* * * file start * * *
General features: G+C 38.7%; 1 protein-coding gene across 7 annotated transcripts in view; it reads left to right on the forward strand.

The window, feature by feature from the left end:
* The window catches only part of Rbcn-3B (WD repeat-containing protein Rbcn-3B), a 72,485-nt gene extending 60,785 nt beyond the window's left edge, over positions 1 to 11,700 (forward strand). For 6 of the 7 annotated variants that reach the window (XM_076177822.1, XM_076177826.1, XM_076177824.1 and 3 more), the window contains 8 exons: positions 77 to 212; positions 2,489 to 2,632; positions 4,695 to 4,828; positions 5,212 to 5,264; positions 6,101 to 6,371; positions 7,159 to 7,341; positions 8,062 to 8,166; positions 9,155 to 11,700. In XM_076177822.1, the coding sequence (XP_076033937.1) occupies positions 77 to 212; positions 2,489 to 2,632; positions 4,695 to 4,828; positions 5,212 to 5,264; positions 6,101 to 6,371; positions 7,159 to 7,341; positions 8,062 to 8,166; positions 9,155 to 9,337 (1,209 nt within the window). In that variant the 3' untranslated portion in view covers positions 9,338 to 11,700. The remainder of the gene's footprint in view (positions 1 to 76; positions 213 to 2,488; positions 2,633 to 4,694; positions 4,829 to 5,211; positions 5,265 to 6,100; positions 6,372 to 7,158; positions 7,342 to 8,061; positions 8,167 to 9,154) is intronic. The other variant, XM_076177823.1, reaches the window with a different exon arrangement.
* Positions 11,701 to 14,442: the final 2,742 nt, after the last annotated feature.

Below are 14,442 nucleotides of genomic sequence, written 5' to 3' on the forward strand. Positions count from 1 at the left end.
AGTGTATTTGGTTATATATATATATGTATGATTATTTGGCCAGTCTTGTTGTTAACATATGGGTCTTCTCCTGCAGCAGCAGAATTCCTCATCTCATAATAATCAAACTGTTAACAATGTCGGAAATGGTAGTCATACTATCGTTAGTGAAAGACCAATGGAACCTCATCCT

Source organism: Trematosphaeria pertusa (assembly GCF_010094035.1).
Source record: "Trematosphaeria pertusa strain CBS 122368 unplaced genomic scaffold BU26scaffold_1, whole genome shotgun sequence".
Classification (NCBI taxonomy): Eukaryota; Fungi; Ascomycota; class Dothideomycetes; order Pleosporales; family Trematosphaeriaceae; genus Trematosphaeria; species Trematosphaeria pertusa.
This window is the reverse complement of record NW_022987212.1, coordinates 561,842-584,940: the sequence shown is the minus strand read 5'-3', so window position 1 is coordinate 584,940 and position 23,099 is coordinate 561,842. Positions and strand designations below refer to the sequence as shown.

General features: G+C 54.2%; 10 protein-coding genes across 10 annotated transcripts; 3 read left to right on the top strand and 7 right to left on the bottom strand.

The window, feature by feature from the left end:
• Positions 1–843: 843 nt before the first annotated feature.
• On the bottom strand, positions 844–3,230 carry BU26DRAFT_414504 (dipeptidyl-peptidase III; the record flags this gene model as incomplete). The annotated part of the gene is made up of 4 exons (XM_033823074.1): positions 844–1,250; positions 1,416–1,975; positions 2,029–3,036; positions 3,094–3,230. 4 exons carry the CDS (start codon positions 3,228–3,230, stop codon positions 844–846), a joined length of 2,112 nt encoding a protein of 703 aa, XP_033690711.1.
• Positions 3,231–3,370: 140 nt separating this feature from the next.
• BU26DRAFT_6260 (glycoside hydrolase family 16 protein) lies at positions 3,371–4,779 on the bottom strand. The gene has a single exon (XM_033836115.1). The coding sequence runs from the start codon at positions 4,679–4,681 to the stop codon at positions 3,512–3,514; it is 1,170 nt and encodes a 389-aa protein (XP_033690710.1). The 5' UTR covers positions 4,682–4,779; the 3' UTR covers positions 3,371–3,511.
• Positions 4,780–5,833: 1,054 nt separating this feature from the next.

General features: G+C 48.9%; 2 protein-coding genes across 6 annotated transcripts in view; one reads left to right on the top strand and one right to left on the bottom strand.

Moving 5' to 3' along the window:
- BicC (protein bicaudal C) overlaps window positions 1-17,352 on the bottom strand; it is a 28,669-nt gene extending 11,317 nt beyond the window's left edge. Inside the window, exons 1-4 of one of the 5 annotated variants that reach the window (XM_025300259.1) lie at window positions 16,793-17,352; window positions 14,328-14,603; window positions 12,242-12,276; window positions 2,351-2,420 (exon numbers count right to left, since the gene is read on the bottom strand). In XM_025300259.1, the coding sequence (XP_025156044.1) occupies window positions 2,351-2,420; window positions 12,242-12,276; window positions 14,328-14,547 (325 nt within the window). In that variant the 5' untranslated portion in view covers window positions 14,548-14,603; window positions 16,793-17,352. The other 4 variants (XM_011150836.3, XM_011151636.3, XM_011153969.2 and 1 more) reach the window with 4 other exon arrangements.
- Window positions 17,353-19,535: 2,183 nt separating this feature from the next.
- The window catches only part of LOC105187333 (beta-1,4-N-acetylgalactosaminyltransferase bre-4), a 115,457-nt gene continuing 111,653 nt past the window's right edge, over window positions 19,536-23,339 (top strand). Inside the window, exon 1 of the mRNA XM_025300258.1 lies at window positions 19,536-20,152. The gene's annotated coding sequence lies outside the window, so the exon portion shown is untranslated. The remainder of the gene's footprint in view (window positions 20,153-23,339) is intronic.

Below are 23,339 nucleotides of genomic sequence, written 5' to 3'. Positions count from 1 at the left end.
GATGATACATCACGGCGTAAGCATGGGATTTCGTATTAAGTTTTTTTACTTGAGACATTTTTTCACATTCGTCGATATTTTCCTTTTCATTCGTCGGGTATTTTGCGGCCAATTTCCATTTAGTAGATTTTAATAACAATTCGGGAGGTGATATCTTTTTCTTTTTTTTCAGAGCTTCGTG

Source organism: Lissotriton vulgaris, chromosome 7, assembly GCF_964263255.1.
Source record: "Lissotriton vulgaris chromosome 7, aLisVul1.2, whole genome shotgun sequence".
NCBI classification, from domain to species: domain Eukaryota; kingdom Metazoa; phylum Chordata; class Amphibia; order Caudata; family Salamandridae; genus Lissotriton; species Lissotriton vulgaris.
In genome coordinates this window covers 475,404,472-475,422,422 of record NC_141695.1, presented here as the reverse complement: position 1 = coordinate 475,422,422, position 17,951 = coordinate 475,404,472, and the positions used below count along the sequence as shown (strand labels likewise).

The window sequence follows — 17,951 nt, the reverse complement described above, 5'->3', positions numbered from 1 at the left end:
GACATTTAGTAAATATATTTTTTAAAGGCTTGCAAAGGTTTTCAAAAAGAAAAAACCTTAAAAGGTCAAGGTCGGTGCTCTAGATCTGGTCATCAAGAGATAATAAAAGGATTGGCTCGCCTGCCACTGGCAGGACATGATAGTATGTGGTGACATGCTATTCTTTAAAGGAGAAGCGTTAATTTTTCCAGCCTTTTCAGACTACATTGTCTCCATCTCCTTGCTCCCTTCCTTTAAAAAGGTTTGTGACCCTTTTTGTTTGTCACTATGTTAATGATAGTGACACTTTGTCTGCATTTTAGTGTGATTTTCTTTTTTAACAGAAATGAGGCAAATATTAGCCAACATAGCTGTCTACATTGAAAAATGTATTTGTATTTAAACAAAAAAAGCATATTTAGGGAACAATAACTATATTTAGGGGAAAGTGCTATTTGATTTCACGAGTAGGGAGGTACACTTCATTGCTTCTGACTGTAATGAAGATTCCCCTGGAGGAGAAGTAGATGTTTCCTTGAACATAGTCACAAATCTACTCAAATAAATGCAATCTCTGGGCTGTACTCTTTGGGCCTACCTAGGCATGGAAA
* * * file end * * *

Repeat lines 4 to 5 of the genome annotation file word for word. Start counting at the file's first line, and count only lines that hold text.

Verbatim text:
* Positions 11,701 to 14,442: the final 2,742 nt, after the last annotated feature.

Below are 14,442 nucleotides of genomic sequence, written 5' to 3' on the forward strand. Positions count from 1 at the left end.